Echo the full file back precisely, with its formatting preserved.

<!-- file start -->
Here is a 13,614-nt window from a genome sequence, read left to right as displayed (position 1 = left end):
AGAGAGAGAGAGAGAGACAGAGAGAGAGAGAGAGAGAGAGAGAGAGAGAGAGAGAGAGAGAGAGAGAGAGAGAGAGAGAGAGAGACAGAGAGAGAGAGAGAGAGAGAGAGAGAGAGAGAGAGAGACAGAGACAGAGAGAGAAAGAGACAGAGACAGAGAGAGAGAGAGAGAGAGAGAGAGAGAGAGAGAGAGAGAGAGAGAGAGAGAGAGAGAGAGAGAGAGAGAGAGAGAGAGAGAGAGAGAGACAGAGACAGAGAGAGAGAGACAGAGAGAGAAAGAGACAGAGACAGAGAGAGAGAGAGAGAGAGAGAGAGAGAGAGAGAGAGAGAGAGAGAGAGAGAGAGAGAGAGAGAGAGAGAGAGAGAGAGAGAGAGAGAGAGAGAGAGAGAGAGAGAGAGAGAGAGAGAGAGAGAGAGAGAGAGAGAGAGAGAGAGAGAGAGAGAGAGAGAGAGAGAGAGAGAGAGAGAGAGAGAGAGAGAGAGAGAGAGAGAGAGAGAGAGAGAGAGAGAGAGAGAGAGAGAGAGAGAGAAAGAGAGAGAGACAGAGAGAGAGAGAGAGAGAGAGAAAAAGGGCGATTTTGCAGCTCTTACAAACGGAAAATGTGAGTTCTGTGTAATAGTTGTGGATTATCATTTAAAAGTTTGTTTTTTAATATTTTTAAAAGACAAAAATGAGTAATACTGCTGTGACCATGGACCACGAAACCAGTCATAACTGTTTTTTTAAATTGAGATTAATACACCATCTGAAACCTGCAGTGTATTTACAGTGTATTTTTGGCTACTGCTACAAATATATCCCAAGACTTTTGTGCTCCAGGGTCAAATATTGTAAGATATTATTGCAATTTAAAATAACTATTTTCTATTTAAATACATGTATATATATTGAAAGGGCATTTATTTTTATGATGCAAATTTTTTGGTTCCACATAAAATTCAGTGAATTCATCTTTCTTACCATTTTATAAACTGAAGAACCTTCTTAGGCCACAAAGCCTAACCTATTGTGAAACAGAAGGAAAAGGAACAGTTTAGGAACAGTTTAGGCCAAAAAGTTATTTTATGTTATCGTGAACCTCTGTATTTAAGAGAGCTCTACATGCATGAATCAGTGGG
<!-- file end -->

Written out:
Here is a 13,614-nt window from a genome sequence, read left to right as displayed (position 1 = left end):
AGAGAGAGAGAGAGAGACAGAGAGAGAGAGAGAGAGAGAGAGAGAGAGAGAGAGAGAGAGAGAGAGAGAGAGAGAGAGAGAGAGACAGAGAGAGAGAGAGAGAGAGAGAGAGAGAGAGAGAGAGACAGAGACAGAGAGAGAAAGAGACAGAGACAGAGAGAGAGAGAGAGAGAGAGAGAGAGAGAGAGAGAGAGAGAGAGAGAGAGAGAGAGAGAGAGAGAGAGAGAGAGAGAGAGAGAGAGAGACAGAGACAGAGAGAGAGAGACAGAGAGAGAAAGAGACAGAGACAGAGAGAGAGAGAGAGAGAGAGAGAGAGAGAGAGAGAGAGAGAGAGAGAGAGAGAGAGAGAGAGAGAGAGAGAGAGAGAGAGAGAGAGAGAGAGAGAGAGAGAGAGAGAGAGAGAGAGAGAGAGAGAGAGAGAGAGAGAGAGAGAGAGAGAGAGAGAGAGAGAGAGAGAGAGAGAGAGAGAGAGAGAGAGAGAGAGAGAGAGAGAGAGAGAGAGAGAGAGAGAGAGAGAGAGAGAGAGAGAAAGAGAGAGAGACAGAGAGAGAGAGAGAGAGAGAGAAAAAGGGCGATTTTGCAGCTCTTACAAACGGAAAATGTGAGTTCTGTGTAATAGTTGTGGATTATCATTTAAAAGTTTGTTTTTTAATATTTTTAAAAGACAAAAATGAGTAATACTGCTGTGACCATGGACCACGAAACCAGTCATAACTGTTTTTTTAAATTGAGATTAATACACCATCTGAAACCTGCAGTGTATTTACAGTGTATTTTTGGCTACTGCTACAAATATATCCCAAGACTTTTGTGCTCCAGGGTCAAATATTGTAAGATATTATTGCAATTTAAAATAACTATTTTCTATTTAAATACATGTATATATATTGAAAGGGCATTTATTTTTATGATGCAAATTTTTTGGTTCCACATAAAATTCAGTGAATTCATCTTTCTTACCATTTTATAAACTGAAGAACCTTCTTAGGCCACAAAGCCTAACCTATTGTGAAACAGAAGGAAAAGGAACAGTTTAGGAACAGTTTAGGCCAAAAAGTTATTTTATGTTATCGTGAACCTCTGTATTTAAGAGAGCTCTACATGCATGAATCAGTGGG